Niblack developers are ramping up their summer drilling program this month. They’re trying to better define ore deposits containing gold, silver, copper and zinc.
“We’ll have a helicopter and a couple drill rigs on site within the next couple weeks for a program that will take us through mid-September or so,” says Patrick Smith, president and CEO of Heatherdale Resources.
The Vancouver, British Columbia, based company is developing the property on the south end of Prince of Wales Island, west of Ketchikan.
Niblack is on the water, but miles from the island’s extensive road system.
Alaska Senator Lisa Murkowski wants to change that. She’s asked the Forest Service to allow construction of a road extension to the mine.
“It really is I think first and foremost to ensure that those who want jobs and opportunities there are able to access them. And if you’ve got a road to help facilitate that, it just makes it that much easier,” Murkowski says.
Her legislation would authorize a route through what’s called an inventoried roadless area of the Tongass National Forest. Such areas have strict limits on construction and development.
Smith of Heatherdale Resources says support from Murkowski and bill cosponsor Mark Begich should help.
“We would not likely not have that road used for any kind of ore transport. We would either mill the ore on site or we might ship the ore by water. So the road that we’re talking about would mostly be used for crews coming in and out to the job site,” he says.
A Murkowski press release suggests a longer road could also help the Bokan Mountain rare earth elements mine. That’s being explored farther south on Prince of Wales Island.
But the senator says the route is a long-term goal not addressed by her legislation.
“We recognize that regardless of where you are, access is always an issue. So initially, it’s access to Niblack and that’s where the focus is right now,” she says.
Building in a roadless area always raises concerns among environmental activists.
Southeast Alaska Conservation Council Mining Coordinator Guy Archibald says there’s not enough information yet to determine its impacts.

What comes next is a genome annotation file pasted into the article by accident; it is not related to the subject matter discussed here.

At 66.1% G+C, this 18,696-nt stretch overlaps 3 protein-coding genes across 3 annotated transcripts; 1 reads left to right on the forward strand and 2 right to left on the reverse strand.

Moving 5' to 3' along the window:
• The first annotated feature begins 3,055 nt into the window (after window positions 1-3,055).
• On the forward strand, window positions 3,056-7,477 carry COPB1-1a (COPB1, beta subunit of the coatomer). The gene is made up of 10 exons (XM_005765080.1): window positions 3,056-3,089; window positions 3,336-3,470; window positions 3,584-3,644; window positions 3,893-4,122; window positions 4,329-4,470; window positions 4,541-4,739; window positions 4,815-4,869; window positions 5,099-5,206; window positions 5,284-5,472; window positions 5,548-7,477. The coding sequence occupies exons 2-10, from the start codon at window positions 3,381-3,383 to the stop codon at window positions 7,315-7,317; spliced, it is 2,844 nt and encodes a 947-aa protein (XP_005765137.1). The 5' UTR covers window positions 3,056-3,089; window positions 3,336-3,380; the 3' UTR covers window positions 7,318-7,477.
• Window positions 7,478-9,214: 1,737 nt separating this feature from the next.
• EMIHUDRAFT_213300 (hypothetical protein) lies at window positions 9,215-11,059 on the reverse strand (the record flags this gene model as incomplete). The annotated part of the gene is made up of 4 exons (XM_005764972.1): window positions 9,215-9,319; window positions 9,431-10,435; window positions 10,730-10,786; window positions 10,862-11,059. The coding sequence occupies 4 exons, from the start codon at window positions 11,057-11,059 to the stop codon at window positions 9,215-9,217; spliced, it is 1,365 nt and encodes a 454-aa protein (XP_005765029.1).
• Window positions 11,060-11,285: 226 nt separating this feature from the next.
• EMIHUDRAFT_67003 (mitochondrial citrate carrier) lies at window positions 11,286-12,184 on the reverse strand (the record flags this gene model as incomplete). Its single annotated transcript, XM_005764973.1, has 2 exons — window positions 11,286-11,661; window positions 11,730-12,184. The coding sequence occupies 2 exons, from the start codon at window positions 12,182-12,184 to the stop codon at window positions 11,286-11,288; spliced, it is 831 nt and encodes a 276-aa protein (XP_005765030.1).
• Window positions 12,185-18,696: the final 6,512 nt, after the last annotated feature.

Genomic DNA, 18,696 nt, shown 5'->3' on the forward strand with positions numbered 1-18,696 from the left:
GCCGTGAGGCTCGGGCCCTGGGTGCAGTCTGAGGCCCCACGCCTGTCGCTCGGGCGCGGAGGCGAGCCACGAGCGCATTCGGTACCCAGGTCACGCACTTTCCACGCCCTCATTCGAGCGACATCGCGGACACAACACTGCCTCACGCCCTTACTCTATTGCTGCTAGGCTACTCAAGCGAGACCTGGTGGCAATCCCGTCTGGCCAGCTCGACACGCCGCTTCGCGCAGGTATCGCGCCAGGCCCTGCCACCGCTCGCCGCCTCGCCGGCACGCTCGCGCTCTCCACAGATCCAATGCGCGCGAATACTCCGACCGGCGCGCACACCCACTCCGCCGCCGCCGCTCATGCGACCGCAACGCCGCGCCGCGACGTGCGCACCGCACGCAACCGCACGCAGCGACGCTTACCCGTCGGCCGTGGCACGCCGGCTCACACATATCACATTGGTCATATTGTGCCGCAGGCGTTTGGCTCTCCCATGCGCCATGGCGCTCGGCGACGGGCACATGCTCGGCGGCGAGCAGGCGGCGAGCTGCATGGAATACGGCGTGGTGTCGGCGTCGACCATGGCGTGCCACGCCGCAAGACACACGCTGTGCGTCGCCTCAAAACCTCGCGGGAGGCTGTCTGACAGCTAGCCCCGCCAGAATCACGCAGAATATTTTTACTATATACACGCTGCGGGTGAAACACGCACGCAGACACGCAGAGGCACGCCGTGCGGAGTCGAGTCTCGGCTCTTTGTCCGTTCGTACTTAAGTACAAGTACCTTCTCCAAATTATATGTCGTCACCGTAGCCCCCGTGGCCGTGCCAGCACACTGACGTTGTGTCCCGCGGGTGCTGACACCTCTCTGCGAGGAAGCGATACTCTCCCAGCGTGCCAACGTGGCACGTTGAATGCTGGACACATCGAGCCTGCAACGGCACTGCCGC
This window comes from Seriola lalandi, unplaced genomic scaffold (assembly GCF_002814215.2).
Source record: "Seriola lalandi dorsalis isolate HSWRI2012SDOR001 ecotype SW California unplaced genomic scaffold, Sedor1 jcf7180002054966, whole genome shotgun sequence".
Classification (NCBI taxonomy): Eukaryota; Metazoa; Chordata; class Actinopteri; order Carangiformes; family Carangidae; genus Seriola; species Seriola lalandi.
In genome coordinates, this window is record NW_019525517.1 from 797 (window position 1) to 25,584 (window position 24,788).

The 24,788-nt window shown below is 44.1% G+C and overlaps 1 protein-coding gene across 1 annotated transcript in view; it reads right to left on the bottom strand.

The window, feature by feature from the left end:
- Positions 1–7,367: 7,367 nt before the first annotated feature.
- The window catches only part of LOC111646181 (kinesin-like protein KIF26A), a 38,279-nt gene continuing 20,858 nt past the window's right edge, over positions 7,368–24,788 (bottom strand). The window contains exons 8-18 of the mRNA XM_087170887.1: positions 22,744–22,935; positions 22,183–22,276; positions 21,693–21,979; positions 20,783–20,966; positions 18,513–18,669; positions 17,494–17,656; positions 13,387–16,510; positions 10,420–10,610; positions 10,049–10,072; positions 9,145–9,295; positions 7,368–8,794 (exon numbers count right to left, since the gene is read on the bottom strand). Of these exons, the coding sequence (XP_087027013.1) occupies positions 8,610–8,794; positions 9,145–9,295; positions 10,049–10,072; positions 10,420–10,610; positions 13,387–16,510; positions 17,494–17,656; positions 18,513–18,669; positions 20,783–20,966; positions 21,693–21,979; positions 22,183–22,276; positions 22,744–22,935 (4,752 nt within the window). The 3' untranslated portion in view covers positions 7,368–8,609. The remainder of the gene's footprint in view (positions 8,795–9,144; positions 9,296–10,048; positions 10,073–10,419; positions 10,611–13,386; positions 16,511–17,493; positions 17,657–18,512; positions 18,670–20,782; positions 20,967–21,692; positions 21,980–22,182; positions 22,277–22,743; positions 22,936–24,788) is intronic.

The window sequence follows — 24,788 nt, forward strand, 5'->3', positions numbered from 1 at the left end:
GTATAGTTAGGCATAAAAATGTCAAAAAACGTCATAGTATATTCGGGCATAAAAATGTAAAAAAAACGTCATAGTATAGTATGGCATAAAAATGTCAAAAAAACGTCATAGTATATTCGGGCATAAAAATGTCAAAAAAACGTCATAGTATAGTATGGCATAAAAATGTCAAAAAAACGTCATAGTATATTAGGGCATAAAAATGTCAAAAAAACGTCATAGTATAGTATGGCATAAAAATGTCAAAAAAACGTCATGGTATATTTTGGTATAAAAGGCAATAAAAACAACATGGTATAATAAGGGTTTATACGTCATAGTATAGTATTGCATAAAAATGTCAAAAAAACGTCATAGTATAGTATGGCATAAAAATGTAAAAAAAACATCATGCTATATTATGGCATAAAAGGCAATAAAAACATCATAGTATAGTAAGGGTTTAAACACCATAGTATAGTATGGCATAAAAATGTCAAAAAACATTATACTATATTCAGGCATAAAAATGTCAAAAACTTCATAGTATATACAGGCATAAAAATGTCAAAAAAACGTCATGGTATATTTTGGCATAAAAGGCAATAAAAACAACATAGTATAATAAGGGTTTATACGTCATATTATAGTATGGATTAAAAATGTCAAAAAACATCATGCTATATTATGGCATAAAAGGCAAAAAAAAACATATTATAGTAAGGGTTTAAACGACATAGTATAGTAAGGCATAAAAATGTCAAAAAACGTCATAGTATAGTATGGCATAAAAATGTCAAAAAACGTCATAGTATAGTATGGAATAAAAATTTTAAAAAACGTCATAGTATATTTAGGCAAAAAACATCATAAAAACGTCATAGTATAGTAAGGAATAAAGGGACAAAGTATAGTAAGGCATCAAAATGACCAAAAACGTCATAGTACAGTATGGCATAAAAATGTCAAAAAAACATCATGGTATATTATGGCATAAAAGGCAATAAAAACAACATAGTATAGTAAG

“Building roads on Prince of Wales can be problematic. An example is the Coffman Cove Road, where they ran into a lot of acid-generating rock when they built the road,” he says.
He says SEACC does like the legislation’s local-hire focus. But he thinks it’s too early to plan for a mine that hasn’t finished its feasibility studies.
The bill is one of many local or regional lands measures in Congress. Few, if any, stand a chance of passing on their own.
Murkowski says her mine-road measure could be combined into a package of similar legislation. That could also include her Sealaska land-selection bill.
But she says an omnibus measure might become too large.
“You have members who have a measure they want to have it be included. So there’s pressure to have a bigger package rather than a smaller package. Often times, if the package is too big, it can die of its own weight,” she says.
The U.S. House recently passed an omnibus measure including Congressman Don Young’s version of the Sealaska bill. But the package is considered dead on arrival in the Senate.
“The way that package is constructed, I think it’s fair to say it will not see action on this side. There are some measures that I think will meet with great opposition by some colleagues on the other side of the aisle, some who have a different perspective on some of the issues. And it’s been widely reported that the measure that passed the House will not be taken up here in the Senate,” she says.
Alaska Governor Sean Parnell supports development of the Niblack and Bokan Mountain mines.
He’s backed efforts to allow such projects in roadless areas of the Tongass. But the route is not on the list for his Roads to Resources Program.
Staffers say there’s not yet been a funding request.